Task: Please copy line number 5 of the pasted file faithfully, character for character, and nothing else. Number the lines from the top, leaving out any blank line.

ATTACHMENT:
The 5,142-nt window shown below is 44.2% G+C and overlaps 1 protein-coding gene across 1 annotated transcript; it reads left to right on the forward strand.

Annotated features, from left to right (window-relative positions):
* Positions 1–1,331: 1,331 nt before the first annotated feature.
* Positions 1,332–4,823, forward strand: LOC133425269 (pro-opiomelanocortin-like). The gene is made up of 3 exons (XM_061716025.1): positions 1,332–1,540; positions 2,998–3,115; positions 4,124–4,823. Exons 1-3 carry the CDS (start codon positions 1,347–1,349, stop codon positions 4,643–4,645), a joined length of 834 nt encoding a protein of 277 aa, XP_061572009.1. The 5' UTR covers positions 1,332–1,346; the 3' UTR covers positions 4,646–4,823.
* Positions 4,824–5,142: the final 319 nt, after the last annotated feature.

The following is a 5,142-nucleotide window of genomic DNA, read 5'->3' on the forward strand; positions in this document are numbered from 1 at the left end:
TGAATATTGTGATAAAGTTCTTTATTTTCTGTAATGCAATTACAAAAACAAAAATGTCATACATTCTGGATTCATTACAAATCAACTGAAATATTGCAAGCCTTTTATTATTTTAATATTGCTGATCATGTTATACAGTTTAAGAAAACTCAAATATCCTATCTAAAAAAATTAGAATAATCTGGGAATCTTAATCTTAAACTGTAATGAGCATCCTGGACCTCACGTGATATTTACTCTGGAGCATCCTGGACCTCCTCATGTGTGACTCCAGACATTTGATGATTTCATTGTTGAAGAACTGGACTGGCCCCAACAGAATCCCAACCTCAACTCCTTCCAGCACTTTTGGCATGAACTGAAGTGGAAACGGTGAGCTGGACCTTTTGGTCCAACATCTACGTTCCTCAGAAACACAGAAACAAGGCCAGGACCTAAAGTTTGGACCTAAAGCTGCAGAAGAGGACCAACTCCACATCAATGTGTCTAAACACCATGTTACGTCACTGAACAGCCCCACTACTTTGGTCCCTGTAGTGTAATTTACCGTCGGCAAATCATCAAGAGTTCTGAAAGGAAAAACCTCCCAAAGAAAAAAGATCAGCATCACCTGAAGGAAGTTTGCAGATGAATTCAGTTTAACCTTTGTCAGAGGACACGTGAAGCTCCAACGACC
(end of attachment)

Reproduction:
* Positions 4,824–5,142: the final 319 nt, after the last annotated feature.